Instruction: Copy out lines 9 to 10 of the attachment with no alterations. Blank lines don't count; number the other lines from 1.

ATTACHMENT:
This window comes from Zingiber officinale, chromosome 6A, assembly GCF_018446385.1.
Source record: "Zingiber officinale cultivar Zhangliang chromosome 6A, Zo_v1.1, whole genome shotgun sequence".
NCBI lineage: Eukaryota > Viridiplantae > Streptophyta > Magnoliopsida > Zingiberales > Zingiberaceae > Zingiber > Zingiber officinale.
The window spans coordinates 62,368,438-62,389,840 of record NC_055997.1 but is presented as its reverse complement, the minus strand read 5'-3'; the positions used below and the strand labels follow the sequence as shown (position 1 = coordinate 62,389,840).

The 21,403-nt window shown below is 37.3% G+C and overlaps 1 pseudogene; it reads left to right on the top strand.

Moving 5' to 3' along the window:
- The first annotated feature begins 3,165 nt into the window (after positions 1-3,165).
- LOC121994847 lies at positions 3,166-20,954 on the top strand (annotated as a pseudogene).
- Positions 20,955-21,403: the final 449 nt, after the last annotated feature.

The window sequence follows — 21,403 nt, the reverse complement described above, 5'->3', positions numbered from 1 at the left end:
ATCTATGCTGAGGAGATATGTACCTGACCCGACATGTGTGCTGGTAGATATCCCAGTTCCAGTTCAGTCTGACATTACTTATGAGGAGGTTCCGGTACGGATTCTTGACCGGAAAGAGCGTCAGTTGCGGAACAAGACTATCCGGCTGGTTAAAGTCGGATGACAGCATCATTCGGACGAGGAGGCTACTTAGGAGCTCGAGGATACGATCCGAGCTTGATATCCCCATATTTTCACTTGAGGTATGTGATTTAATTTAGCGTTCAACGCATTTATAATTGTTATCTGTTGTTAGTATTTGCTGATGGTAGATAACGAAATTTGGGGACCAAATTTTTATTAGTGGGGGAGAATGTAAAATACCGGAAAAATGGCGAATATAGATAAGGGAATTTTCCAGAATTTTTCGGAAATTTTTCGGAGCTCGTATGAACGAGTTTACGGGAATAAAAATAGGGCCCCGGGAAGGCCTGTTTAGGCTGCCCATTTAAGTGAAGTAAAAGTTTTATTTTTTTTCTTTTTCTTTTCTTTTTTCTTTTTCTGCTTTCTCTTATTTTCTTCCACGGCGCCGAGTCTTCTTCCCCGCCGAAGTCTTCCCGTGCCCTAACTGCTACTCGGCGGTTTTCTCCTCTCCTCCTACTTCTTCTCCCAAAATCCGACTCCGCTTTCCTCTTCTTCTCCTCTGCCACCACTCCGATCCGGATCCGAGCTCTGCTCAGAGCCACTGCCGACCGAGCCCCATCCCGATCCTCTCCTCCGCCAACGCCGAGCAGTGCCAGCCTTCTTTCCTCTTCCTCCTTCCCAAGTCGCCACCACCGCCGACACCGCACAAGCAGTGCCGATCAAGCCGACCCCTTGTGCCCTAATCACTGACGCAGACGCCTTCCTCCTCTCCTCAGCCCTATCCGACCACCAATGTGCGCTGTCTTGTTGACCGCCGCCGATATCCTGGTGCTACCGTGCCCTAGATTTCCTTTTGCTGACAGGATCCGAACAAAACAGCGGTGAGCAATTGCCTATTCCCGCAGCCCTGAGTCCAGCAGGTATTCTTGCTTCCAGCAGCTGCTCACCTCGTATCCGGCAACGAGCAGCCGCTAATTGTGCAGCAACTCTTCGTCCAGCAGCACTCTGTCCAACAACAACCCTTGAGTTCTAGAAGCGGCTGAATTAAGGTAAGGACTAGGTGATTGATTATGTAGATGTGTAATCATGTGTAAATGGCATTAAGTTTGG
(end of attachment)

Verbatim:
- Positions 20,955-21,403: the final 449 nt, after the last annotated feature.

The window sequence follows — 21,403 nt, the reverse complement described above, 5'->3', positions numbered from 1 at the left end: